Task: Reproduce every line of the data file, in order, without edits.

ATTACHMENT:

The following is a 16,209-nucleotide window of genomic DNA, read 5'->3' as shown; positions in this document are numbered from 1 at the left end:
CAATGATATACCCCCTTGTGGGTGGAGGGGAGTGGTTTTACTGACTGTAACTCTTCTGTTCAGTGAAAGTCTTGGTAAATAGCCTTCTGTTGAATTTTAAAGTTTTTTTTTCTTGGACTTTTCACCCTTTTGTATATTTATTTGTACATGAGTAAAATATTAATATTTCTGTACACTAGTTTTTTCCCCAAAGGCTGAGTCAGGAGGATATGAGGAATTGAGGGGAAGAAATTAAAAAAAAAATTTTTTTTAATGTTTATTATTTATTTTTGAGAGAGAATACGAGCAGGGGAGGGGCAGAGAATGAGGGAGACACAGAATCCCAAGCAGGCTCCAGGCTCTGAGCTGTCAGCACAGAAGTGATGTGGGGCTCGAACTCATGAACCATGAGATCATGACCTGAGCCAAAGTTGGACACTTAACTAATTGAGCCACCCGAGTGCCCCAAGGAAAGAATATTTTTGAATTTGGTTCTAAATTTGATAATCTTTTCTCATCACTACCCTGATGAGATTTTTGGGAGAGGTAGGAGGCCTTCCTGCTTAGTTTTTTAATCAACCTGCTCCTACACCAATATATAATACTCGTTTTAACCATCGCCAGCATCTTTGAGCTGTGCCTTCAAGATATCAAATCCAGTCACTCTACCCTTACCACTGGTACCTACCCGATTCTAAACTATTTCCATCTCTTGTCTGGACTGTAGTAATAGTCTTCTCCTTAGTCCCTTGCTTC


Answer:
The following is a 16,209-nucleotide window of genomic DNA, read 5'->3' as shown; positions in this document are numbered from 1 at the left end:
CAATGATATACCCCCTTGTGGGTGGAGGGGAGTGGTTTTACTGACTGTAACTCTTCTGTTCAGTGAAAGTCTTGGTAAATAGCCTTCTGTTGAATTTTAAAGTTTTTTTTTCTTGGACTTTTCACCCTTTTGTATATTTATTTGTACATGAGTAAAATATTAATATTTCTGTACACTAGTTTTTTCCCCAAAGGCTGAGTCAGGAGGATATGAGGAATTGAGGGGAAGAAATTAAAAAAAAAATTTTTTTTAATGTTTATTATTTATTTTTGAGAGAGAATACGAGCAGGGGAGGGGCAGAGAATGAGGGAGACACAGAATCCCAAGCAGGCTCCAGGCTCTGAGCTGTCAGCACAGAAGTGATGTGGGGCTCGAACTCATGAACCATGAGATCATGACCTGAGCCAAAGTTGGACACTTAACTAATTGAGCCACCCGAGTGCCCCAAGGAAAGAATATTTTTGAATTTGGTTCTAAATTTGATAATCTTTTCTCATCACTACCCTGATGAGATTTTTGGGAGAGGTAGGAGGCCTTCCTGCTTAGTTTTTTAATCAACCTGCTCCTACACCAATATATAATACTCGTTTTAACCATCGCCAGCATCTTTGAGCTGTGCCTTCAAGATATCAAATCCAGTCACTCTACCCTTACCACTGGTACCTACCCGATTCTAAACTATTTCCATCTCTTGTCTGGACTGTAGTAATAGTCTTCTCCTTAGTCCCTTGCTTC